Your task is to read this college entrance essay, and grade it on a scale of 1-10 on this survey (SURVEY CLOSED). I will publish the results of the survey next week and also provide my brief critique of this essay!
Why are we doing this? There is no better way of learning how to write a great college entrance essay than by grading it by putting yourself in the admission officer's shoes.
And, Follow me on twitter @evergreen_ivy
SAMPLE IVY REVIEW ESSAY
2015 © Ivy Review
Returning to India by Neil
Returning to India to visit my parents’ homeland, I was appalled to see the poverty, pollution, lack of sanitation, and general disregard for the law. The memory of motorcycles, scooters, and even cars driving on the wrong side the highway near Ahmedabad, India continues to boggle my mind.
Hours of discussions with my grandfather, who lives in India, led me to the conclusion that the root cause of this situation resides in the flawed political system of India. This critical experience ultimately developed my passion and career objective: improving the lives of people through the use of political science.
Since this discovery, I have been naturally drawn towards anything to do with political sciences. I’ve immersed myself in rigorous classes of US government and politics, history, micro and macroeconomics, math, and rhetoric. I have organized school rallies to raise awareness about the autocratic governments of Africa, participated in student government, worked extensively with the Cato Institute, and even received my first grant for a project designed to compare the constitutions of the United States with four developing countries including India.
Relatively speaking, revolutions are easy. Nation building is hard. Country after country in the Arab Spring revolution has regressed from a spirit of enthusiasm, positivity, and excitement into such political uncertainty that their dictatorial past does not seem so bad in comparison. Crafting a political system that sets up the nation for decades or centuries of success takes careful blending of democratic principles, that continue to evolve since the time of the ancient Greeks, with the history and culture of the peoples of the nation. I want to collaborate with the top political science school to address the imperfections and deficiencies of the political system here at home and abroad. I want to develop a core competency to improve the lives of people by fixing the underlying problem – their political system. I want to help create the next set of breakthroughs in democratic principles of governing.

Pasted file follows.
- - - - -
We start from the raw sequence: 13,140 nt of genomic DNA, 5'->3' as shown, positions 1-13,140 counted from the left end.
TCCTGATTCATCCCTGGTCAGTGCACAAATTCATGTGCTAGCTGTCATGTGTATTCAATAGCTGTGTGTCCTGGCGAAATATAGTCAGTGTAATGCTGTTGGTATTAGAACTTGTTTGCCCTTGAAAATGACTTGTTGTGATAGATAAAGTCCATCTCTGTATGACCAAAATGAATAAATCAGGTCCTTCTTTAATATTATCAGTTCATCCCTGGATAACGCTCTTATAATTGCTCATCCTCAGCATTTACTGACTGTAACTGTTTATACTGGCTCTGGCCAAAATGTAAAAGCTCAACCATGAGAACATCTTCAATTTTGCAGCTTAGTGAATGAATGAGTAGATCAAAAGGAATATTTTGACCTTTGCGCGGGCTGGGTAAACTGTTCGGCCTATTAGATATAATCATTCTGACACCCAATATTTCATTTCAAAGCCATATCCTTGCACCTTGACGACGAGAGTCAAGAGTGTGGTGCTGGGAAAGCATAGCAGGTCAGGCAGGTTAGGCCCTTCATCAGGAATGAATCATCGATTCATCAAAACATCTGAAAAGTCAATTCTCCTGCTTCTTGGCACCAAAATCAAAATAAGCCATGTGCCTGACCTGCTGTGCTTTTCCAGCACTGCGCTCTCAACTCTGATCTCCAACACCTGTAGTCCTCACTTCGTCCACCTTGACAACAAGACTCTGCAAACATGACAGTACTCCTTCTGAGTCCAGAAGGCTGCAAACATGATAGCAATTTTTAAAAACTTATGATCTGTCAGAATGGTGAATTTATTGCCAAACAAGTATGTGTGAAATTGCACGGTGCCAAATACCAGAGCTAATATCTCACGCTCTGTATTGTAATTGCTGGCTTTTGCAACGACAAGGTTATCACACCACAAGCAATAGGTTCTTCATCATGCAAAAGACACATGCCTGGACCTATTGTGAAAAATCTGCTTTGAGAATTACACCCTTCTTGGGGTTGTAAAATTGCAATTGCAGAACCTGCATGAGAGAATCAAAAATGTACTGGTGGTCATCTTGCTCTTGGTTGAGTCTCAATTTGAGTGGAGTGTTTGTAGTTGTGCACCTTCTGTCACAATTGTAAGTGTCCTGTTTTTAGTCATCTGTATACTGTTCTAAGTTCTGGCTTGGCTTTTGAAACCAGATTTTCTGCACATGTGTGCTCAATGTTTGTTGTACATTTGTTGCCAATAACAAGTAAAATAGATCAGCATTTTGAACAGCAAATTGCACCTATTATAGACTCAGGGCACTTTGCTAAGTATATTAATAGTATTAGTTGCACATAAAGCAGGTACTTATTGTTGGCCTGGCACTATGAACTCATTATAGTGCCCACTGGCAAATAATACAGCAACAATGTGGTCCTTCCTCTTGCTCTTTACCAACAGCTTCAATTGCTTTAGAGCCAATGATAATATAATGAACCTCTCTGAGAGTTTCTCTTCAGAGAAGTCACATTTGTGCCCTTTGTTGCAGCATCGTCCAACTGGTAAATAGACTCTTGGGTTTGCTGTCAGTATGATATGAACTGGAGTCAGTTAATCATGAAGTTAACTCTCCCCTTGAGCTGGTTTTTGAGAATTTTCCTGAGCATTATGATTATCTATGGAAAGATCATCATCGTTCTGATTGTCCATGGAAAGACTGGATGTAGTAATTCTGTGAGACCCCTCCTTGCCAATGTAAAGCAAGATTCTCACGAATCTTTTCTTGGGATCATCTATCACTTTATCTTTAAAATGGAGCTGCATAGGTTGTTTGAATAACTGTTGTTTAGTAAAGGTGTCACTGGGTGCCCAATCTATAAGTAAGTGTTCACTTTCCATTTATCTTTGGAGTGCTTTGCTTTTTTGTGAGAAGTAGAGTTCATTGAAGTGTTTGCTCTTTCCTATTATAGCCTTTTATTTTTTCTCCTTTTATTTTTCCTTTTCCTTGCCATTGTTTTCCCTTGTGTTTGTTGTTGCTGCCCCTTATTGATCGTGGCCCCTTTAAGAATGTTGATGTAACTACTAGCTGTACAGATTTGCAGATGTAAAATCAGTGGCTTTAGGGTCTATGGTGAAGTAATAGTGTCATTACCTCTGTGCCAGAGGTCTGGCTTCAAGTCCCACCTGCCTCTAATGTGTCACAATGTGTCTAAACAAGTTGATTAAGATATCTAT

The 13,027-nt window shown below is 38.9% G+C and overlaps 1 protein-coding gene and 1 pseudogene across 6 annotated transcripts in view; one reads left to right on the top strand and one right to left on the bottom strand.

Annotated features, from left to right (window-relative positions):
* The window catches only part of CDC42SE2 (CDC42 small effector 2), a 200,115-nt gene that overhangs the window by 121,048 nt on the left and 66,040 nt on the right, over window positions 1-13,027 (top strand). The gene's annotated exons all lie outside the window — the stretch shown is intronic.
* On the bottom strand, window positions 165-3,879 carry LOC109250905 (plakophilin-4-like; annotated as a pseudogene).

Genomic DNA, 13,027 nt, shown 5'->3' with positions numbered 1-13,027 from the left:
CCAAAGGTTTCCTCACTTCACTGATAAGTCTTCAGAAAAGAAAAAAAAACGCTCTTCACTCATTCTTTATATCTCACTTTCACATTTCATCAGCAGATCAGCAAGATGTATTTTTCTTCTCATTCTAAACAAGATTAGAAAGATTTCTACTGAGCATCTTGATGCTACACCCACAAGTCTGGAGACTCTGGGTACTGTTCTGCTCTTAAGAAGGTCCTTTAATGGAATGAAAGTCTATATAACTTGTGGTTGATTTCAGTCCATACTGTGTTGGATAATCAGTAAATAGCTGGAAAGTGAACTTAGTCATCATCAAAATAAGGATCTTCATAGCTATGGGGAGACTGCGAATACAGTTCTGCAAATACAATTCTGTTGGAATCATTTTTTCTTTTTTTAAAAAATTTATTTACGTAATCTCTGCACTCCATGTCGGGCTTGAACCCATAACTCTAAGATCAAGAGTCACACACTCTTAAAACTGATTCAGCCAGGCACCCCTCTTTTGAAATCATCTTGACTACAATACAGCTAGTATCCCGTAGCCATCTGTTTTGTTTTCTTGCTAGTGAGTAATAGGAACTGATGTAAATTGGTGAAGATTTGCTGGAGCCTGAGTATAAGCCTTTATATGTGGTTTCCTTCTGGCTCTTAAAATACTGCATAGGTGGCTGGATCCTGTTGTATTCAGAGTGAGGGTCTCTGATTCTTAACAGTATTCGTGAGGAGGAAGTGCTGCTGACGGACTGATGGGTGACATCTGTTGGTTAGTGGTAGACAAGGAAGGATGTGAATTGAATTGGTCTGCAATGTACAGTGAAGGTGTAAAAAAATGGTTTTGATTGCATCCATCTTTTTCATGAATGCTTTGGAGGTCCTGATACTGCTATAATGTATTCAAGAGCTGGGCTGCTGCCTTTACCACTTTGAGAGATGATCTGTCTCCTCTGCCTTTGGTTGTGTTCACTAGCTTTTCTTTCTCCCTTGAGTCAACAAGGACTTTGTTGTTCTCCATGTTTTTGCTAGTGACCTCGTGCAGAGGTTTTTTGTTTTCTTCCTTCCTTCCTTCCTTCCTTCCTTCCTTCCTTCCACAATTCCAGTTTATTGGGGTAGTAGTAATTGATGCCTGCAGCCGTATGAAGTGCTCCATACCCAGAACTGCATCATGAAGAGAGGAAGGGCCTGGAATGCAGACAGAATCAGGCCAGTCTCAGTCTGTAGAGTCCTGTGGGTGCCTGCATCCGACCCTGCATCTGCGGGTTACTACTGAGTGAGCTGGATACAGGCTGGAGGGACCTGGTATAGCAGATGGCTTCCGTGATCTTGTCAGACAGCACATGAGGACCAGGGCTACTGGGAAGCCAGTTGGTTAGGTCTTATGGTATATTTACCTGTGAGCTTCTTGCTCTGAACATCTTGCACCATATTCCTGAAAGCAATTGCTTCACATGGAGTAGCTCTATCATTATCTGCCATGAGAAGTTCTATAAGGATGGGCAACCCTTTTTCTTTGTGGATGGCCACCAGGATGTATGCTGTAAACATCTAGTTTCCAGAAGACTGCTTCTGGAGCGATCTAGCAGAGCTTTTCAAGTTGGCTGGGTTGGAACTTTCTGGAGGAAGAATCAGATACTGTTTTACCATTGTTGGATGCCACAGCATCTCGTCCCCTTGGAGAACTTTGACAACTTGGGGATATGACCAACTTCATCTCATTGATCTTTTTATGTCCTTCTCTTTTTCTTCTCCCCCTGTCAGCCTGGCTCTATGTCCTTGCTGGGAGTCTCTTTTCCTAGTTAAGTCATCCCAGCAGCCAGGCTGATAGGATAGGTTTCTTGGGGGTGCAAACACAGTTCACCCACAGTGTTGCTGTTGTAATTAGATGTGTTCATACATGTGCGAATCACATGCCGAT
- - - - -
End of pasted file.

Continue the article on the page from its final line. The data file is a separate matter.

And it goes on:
A source of key inspiration for me has been President William Taft, the only person to have presided both the executive and judicial branches of the US government. The fact that he is a Yale alumnus prompted me to visit Yale and the Political Science Department and this trip allowed me to experience first-hand the spirit of exploration that emanates from the professors and students. The size and breadth of the department match who I am. I thrive in large environments. I am self-driven and I go the extra mile to seize opportunities, prizes, and internships that might further my learning. I love immersing myself in a culturally diverse environment, debating with similarly minded passionate students, and constantly being surprised with new ideas.
Naturally, I will always continue my passion for playing the flute, tennis, and rock-climbing. I wake up inspired every morning driven by my passion for political science. My interests continue to define who I am and my passion continues to foster new areas of interest and curiosity. I remain perpetually intrigued by what is already known about political science and what remains yet to be discovered.